Jeanne Prueher

Even though Jeanne Prueher doesn't like heavy metal, she agrees to wear shirts for bands like Possessed bought for her by her son, Nick Prueher. 

Planning to buy Mom some flowers or take her out from brunch this Mother’s Day?

That's fine. I guess you just don’t love your mother as much as Nick Prueher does.

The Stoughton native and co-creator of the Found Footage Festival has something special in mind for his mom, Jeanne Prueher — honoring her with a heavy metal-themed float, complete with a 25-foot balloon version of his mom, in Stoughton’s annual Syttende Mai parade on May 20.

“It’s done out of love, but it’s half-tormenting my mom, too,” Prueher said in an interview from his home in New York City. “She’s sort of reserved and has put up with a lot of this kind of stuff.”

Is Jeanne Prueher a heavy metal fan? No. Her tastes run more to Josh Groban and the “John Denver and the Muppets Christmas Album,” he said.

But, about three years ago, while searching through the St. Vincent de Paul store in Stoughton, Prueher came across a Metallica T-shirt. Featuring a toilet and the slogan “Metal Up Your Ass,” Prueher vividly recalled seeing a fellow student wearing the shirt at Stoughton Middle School years earlier.

“I was terrified of this shirt,” Prueher said. “I bought it and gave it to my mom and asked her ‘Would you wear this shirt in the backyard barbecuing a hot dog?’ It just made me laugh to see my sweet mother wearing this 'Metal Up My Ass' shirt that had terrified me so much. It was almost cathartic.”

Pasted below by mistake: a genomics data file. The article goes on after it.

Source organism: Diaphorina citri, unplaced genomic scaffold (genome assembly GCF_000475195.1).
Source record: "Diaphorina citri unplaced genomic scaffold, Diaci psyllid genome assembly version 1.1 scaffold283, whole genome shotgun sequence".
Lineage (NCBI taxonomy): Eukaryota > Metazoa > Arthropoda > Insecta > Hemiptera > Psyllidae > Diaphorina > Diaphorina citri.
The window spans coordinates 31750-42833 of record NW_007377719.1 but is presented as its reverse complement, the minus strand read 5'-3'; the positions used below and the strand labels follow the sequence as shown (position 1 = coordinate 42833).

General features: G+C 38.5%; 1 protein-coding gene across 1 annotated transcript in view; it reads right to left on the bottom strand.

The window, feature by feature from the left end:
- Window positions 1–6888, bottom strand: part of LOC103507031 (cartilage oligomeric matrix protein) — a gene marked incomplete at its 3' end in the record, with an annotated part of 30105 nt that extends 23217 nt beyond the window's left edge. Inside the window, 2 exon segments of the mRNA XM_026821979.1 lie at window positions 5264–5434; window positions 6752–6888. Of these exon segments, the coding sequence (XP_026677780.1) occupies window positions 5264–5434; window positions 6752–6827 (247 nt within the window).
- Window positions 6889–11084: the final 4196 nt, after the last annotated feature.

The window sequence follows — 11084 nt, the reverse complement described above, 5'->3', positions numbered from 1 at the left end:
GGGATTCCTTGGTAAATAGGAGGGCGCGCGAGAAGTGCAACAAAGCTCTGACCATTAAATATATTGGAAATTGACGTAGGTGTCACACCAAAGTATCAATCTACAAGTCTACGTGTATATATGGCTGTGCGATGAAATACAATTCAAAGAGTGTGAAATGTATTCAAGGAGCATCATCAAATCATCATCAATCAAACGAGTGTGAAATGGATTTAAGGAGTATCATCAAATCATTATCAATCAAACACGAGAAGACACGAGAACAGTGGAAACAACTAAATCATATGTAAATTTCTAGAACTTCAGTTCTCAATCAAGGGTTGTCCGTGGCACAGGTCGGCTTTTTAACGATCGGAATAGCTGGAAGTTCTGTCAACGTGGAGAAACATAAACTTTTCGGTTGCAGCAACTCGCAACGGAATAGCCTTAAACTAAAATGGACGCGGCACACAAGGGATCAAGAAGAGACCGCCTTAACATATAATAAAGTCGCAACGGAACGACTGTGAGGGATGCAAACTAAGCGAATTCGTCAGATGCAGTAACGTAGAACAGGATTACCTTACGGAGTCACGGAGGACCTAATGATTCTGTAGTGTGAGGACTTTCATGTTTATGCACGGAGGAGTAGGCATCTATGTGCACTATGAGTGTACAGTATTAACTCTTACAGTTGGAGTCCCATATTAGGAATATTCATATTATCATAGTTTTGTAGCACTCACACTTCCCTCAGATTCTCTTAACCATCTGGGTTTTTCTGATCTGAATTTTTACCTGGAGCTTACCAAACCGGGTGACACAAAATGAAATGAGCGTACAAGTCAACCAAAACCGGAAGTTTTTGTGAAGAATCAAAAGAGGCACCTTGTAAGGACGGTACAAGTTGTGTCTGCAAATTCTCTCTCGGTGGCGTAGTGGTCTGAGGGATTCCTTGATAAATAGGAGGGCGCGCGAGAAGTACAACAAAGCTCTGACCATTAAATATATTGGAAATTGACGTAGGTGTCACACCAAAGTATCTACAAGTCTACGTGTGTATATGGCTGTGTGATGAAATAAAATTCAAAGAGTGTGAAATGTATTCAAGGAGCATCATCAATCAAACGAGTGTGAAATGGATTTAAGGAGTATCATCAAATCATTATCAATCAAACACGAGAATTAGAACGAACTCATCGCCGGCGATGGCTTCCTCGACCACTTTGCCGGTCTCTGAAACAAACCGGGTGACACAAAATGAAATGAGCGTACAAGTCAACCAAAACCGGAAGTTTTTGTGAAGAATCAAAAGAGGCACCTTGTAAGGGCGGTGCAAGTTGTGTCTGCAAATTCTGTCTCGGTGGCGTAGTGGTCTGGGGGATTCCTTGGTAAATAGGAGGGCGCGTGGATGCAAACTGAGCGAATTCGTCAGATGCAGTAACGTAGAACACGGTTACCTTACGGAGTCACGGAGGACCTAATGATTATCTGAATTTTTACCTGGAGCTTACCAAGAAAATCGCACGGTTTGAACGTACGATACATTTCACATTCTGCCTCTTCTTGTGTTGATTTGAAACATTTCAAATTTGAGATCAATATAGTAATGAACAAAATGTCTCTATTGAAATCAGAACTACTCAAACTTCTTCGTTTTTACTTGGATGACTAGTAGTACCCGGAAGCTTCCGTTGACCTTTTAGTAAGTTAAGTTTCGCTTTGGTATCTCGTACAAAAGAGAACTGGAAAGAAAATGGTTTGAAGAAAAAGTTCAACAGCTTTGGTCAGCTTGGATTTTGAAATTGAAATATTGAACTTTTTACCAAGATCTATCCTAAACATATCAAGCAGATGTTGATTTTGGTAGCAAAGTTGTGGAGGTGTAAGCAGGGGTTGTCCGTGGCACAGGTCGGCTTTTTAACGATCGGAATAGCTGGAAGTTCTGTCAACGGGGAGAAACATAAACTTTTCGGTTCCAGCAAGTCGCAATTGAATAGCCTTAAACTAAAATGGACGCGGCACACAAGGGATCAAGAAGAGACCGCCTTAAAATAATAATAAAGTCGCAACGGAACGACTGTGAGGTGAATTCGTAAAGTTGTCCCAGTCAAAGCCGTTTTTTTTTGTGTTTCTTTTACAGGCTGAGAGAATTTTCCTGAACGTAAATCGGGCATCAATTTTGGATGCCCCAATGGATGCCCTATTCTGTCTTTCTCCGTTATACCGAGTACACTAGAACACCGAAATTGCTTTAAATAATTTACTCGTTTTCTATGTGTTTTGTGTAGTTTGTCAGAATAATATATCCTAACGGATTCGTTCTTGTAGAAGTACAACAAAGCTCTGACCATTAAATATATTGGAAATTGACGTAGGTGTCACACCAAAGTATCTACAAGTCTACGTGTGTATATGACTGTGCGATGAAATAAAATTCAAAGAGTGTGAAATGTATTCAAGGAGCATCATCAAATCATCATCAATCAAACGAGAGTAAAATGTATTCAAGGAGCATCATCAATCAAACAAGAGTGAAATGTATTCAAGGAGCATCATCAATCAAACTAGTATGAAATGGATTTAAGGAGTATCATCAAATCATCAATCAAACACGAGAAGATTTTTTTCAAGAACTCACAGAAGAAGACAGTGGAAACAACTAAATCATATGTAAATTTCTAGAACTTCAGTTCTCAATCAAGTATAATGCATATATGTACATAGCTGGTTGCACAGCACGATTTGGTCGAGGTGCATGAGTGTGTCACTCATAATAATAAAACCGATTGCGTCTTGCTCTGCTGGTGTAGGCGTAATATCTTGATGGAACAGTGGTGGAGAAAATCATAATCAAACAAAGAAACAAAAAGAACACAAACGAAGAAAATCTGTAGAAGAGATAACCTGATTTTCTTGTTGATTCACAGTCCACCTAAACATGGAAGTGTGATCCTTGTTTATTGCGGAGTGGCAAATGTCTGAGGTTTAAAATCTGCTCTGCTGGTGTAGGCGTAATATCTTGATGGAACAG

And so the Metal Mom Tumblr was born. Prueher spends a lot of time in thrift stores looking for old VHS tapes for the Found Footage Festival, which collects cheesy instructional videos, bad children’s programming and other cultural flotsam. He made a point of looking for old metal T-shirts as well and sending them back home to his mom in Stoughton.

Prueher estimates that his mom now has over 100 metal shirts, taking up an entire closet of her home. The blog features photos of his mom doing the most mom-ish things while wearing the most extreme heavy metal T-shirts. There are photos of her putting up spring decorations in a Napalm Death T-shirt, doing the daily newspaper crossword in an Armored Saint T-shirt, vacuuming in a Pantera shirt and more.

Metal Mom

Stoughton native Jeanne Prueher poses in the Napalm Death T-shirt her son, Nick Prueher, gave her.

“I thought what the heck,” Jeanne Prueher said in an interview with “Inside Edition.” “It’s not hurting anybody. When you have a son like Nick, you just do things.”

Prueher decided to take it to the next level this year by honoring his mom and her reluctant embrace of metal culture with a special Metal Mom float in this year’s Syttende Mai parade, intended to celebrate Norwegian independence. Amid all the marching bands and accordion players, Prueher’s mom will ride on an “evil”-looking float on a “Game of Thrones”-style throne — although it will be made out of knitting needles, not swords.

On a flatbed truck behind the float, the veteran Stoughton band Crackhammer will play covers of heavy metal songs. And the crowning glory (one that Prueher is keeping secret from his mom) is a 25-foot “Metal Mom” balloon.

Metal Mom balloon

The 25-foot "Metal Mom" balloon will fly in this year's Syttende Mai parade in Stoughton. 

“My parents have been supportive of all my dumb projects over the years, and this is just a continuation of that,” Prueher said. “When I brought it up at last year’s parade, I think she thought it was a joke. But I’m like, ‘No, the application’s been accepted.’”

Prueher started a GoFundMe page in March to help cover expenses, and is over a third of the way to his $7,000 goal. Backers can get access to a short documentary he’s making about the experience or even a “Metal Mom” temporary tattoo.

“This is the inaugural year, but I hope to make it a tradition,” he said. “I would love this to keep expanding, or for the float to get even more ornate and more evil.”

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Rob Thomas is the features editor and social media editor for the Capital Times, as well as its film critic. He joined the Cap Times in 1999 and has written about movies, music, food and books.